Anyway, that is my plan to combine the advantages of FD, and eliminate or reduce the disadvantages.
  7. powdersummit

    powdersummit New Member

    ibdennyak - It sounds like you have most of the details worked out. I'll be looking forward to your build thread. What size drive tire were you planning on using? About the smallest I could find in a pneumatic tire was about 8 inches. That should work good for your 4-5:1 gear reduction.

    It would be nice to find a material that could conform to the tread of the bike tire for drive spindle. Maybe something that you could heat up with a heat gun and it would conform to the tread of the bike tire. Some kind of heat activated memory foam. It would more or less be like knurling on a lathe only it would conform to the tread of your bicycle tire.

    Just kind of an odd thought before I head off to bed
  8. ibdennyak

    ibdennyak Guest

    The tire I'm looking at is from an electric Goped. Diameter is a bit over 6 inches. That is about the smallest suitable tire I could find too. Tires can become bulky very quickly.

    I've thought about the cogged tire too. The really aggressive mt. bike tread would seem to be ideal, but in reality seem to slip the worst. I guess your cogged idea is some what happening by the pattern on the spindle deforming the tire temporarily. Maybe steel tires and pneumatic spindles. :jester:

    Actually, my parents had a Jari sickle mower when I was very young. It used a cogged spindle engaging a cogged set of drive wheels. It did work very well, even in mud, but the non pneumatic nature of the tire would make for a rough ride I think. :grin5:
  9. darwin

    darwin Well-Known Member

    In wet weather even your brakes will not work if rim brakes, guess my point is your crazy to ride these in traffic when its wet out.
  10. ibdennyak

    ibdennyak Guest

    Actually I am more comfortable with the term psychotically challenged. :D I agree that rim brakes with steel rims are less than suitable. I have had pretty good luck with alloy rims with the right pads. Obviously they aren't 100%, but not too bad in the wet. I seem to need about 1 revolution before they grip with any real authority, but after 2 revs, they are almost normal. It isn't any worse than driving on ice....slow down, and preplan farther ahead. The biggest objection I have is the squealing I get when they do grip...sounds like I am torturing a half dozen cats in a barrel.

    My rim brakes do very well, almost the same as dry as long as I don't have a buildup of dirt or road oil on them. I drag them occasionally to clean them off.

    My objection to discs is pad wear. I go through a set of pads in a month or two.Not the worst, but I think I have found something better. The scooter I got the wheel from had a very nice floating caliper on it with the pads having about 6 times the area of bike calipers. I put it on the front of the stretch, and haven't noticed any appreciable wear so far. Plus it takes less effort to apply, and modulates very nicely. Also, the cats finally escaped. I did have to fabricate an adapter to mount it, which was a time consuming affair, but am happy with the results so far. BMI sells the pads and calipers, so I shouldn't have an orphan either.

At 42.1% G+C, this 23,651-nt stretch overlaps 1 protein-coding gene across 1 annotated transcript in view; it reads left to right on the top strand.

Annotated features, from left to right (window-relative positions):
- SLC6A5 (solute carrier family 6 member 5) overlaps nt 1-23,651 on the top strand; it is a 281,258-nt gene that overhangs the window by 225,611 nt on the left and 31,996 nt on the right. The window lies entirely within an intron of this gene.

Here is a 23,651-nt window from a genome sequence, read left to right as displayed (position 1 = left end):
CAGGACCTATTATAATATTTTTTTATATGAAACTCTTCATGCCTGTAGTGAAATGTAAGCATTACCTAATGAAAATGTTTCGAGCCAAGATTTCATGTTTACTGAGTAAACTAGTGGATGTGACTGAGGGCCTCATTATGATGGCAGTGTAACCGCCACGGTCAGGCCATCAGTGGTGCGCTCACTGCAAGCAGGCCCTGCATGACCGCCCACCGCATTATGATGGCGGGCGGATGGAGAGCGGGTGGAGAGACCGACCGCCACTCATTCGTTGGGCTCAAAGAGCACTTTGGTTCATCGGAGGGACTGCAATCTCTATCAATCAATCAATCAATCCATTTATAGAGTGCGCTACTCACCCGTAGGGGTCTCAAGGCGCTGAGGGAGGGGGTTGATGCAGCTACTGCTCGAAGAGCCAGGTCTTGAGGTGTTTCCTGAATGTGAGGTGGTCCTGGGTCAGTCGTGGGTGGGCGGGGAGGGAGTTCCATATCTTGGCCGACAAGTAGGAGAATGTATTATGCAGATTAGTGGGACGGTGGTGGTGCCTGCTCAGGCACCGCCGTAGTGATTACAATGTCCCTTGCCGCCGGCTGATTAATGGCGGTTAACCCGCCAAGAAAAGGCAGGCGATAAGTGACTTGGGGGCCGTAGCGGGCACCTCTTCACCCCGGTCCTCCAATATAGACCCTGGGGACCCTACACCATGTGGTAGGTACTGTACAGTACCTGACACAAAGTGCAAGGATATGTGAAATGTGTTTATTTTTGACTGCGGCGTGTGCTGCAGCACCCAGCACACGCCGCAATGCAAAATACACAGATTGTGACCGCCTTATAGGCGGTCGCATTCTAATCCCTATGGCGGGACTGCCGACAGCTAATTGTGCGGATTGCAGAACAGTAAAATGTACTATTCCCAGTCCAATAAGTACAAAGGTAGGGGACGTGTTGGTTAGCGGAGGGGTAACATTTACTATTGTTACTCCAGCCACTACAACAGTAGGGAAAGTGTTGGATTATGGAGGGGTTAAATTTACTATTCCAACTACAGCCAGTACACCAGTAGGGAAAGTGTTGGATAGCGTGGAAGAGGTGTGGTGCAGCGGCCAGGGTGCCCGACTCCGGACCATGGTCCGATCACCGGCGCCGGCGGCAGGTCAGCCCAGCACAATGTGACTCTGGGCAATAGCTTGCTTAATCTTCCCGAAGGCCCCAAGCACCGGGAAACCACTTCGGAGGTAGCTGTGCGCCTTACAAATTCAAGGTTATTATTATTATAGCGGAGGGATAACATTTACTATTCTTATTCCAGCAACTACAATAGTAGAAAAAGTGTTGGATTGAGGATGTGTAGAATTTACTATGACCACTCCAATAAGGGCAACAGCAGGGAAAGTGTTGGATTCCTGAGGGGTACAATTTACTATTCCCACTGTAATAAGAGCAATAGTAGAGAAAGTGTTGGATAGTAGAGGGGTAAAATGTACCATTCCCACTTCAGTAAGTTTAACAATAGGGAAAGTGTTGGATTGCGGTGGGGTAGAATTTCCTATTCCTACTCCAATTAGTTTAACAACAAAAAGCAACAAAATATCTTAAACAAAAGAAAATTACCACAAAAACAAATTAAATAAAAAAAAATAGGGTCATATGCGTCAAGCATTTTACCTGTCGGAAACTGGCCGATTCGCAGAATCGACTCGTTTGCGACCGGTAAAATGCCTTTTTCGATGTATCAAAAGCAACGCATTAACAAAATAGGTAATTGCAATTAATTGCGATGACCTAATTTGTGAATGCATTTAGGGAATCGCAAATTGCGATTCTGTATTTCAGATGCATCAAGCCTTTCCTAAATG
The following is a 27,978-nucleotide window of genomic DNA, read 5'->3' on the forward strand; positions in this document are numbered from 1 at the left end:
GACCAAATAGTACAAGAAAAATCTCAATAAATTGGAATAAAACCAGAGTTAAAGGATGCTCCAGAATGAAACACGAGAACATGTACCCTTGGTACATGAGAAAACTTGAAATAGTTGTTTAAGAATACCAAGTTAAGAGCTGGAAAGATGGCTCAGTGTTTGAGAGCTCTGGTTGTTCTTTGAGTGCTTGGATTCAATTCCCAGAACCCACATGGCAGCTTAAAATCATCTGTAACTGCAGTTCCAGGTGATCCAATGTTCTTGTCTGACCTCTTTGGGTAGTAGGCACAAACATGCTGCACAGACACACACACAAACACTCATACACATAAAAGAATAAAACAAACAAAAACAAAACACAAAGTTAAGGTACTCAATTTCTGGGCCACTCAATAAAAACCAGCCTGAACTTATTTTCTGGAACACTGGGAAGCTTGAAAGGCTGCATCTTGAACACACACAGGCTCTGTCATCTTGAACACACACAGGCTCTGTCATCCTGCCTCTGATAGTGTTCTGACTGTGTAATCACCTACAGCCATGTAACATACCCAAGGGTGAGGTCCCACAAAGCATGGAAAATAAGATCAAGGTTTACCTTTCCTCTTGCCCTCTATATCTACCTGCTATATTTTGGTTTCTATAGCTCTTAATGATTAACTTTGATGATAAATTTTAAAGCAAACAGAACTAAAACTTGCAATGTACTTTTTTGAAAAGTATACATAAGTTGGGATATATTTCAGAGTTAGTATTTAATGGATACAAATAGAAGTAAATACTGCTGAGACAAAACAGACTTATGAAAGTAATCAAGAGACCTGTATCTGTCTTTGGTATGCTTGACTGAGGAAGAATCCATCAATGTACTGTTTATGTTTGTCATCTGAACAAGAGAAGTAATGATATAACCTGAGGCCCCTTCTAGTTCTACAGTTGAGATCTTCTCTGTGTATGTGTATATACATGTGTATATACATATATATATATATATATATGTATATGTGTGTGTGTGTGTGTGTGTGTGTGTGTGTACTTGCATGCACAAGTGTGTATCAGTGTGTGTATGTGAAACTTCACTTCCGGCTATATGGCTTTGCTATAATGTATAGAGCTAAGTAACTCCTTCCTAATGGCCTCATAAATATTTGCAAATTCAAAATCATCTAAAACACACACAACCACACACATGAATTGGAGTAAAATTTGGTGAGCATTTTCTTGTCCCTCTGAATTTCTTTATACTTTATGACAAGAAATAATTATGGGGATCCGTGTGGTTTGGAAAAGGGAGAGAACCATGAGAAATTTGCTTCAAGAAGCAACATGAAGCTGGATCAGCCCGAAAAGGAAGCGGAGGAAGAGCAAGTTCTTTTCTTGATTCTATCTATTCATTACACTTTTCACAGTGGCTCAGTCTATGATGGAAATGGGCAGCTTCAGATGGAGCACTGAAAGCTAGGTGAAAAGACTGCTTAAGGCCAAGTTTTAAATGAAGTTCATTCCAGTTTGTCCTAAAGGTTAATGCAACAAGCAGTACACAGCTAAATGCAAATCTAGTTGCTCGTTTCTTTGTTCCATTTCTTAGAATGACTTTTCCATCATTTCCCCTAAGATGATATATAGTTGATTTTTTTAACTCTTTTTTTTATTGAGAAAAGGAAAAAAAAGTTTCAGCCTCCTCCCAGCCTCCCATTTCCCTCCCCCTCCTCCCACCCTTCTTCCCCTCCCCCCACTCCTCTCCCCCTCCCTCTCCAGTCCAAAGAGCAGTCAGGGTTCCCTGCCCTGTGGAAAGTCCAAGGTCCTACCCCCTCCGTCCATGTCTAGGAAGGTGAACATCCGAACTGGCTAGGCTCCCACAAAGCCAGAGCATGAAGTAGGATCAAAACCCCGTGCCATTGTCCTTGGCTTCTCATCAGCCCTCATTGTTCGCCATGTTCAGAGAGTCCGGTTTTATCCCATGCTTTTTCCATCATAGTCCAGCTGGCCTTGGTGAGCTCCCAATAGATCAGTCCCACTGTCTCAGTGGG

11. wbuttry

    wbuttry Member

    here is my idea it might work in stead of a tire how about a wide belt like a conveyor belt on drive hub and a roller on the other side to keep pressure on the roller be like a wide belt on the older motorcycles where the wide belt hooked up the tranny together... or like a belt sander setting on the tire something similer
  12. loquin

    loquin Active Member

    ref this thread. Synchronous drive belts are available with the teeth on both sides...
  13. powdersummit

    powdersummit New Member

    I do like the idea of the double sided timing belt in contact with the wheel. If you were to machine a piece of plastic that matched the profile of the tire and put it on the inside between the drive pulley and the driven pulley you would have lots of hard contact area and could probably get some pretty good hook up. My one concern would be the belt wear on the tire contact side. Any thoughts?

    One of the other things I was thinking of was Rhino Lining which they put in pickup truck beds. The stuff is pretty darn tough. If you coated your drive spindle in that stuff it might last. Wouldn't be to hard to re-coat either. Well better sign off before my 2 year old tries to climb on my head again.

  14. darwin

    darwin Well-Known Member

    OP your only solution doesn't involve a FD, you need a chain drive or a GEBE setup. If its wet theres no friction in a friction drive no matter what anyone posts. You can nurse them along at about 5-10 mph if your lucky and your talking mud.
  15. TREEWK

    TREEWK Member

    The "" (bmp) Came Up With The Jack Shaft Kit For His Friction Drive System. You Can Run The Second Shaft With Chain Or Belt.

    The Bigger Friction Roller Could Be On The Second Spindle/shaft. Or You Could Use The Double Right Side Freewheel Set-up I Came Up With For My Cvt Builds. The Drive Link To Wheel Could Be Chain Or Belt. Or You Could Use The Whizzer Sheave On The Left Side.

    Several Options With His System. He Sold Out And The New Owner Will Be Shipping In June. The Web Site Is Running With Lots Of Pictures And Details.
    I Have Several Friction Drives, Prefer His.

    He Also Has The Clutch Drum Machined From Steel, Not All The Wobbling And Distruction Caused By The Pressed Out Drums.

    You May Get Idea`s From His Site. An Oversea`s Company Sell`s All The Whizzer Replacement Parts Or Complete Bike On Ebay Motors.